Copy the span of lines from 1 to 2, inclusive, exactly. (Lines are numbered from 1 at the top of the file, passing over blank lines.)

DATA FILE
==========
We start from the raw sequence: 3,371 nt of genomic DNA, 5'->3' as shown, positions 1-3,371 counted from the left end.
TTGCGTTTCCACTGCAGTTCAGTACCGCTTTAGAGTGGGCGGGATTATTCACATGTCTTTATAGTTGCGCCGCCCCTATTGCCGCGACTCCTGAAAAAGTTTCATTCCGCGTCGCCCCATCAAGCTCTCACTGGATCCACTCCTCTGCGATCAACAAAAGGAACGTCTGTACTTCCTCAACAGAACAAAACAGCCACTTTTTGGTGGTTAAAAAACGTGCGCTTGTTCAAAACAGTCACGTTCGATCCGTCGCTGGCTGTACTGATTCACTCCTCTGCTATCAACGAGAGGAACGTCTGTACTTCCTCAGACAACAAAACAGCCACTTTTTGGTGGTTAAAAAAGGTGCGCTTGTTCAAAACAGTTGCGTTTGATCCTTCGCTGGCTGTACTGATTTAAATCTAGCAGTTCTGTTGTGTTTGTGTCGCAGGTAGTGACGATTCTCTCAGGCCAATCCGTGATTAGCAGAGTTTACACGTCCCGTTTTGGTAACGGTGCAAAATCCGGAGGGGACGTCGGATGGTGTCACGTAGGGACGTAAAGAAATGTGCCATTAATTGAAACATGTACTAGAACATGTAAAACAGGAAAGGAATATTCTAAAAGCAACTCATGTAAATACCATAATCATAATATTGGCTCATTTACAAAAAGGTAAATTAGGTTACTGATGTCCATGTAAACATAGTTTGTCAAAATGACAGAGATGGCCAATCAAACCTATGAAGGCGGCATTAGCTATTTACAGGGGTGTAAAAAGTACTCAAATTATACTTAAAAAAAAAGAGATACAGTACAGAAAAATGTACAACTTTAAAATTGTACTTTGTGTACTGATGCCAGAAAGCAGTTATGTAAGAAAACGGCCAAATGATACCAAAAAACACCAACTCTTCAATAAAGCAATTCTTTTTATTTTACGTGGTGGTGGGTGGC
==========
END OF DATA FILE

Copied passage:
We start from the raw sequence: 3,371 nt of genomic DNA, 5'->3' as shown, positions 1-3,371 counted from the left end.
TTGCGTTTCCACTGCAGTTCAGTACCGCTTTAGAGTGGGCGGGATTATTCACATGTCTTTATAGTTGCGCCGCCCCTATTGCCGCGACTCCTGAAAAAGTTTCATTCCGCGTCGCCCCATCAAGCTCTCACTGGATCCACTCCTCTGCGATCAACAAAAGGAACGTCTGTACTTCCTCAACAGAACAAAACAGCCACTTTTTGGTGGTTAAAAAACGTGCGCTTGTTCAAAACAGTCACGTTCGATCCGTCGCTGGCTGTACTGATTCACTCCTCTGCTATCAACGAGAGGAACGTCTGTACTTCCTCAGACAACAAAACAGCCACTTTTTGGTGGTTAAAAAAGGTGCGCTTGTTCAAAACAGTTGCGTTTGATCCTTCGCTGGCTGTACTGATTTAAATCTAGCAGTTCTGTTGTGTTTGTGTCGCAGGTAGTGACGATTCTCTCAGGCCAATCCGTGATTAGCAGAGTTTACACGTCCCGTTTTGGTAACGGTGCAAAATCCGGAGGGGACGTCGGATGGTGTCACGTAGGGACGTAAAGAAATGTGCCATTAATTGAAACATGTACTAGAACATGTAAAACAGGAAAGGAATATTCTAAAAGCAACTCATGTAAATACCATAATCATAATATTGGCTCATTTACAAAAAGGTAAATTAGGTTACTGATGTCCATGTAAACATAGTTTGTCAAAATGACAGAGATGGCCAATCAAACCTATGAAGGCGGCATTAGCTATTTACAGGGGTGTAAAAAGTACTCAAATTATACTTAAAAAAAAAGAGATACAGTACAGAAAAATGTACAACTTTAAAATTGTACTTTGTGTACTGATGCCAGAAAGCAGTTATGTAAGAAAACGGCCAAATGATACCAAAAAACACCAACTCTTCAATAAAGCAATTCTTTTTATTTTACGTGGTGGTGGGTGGC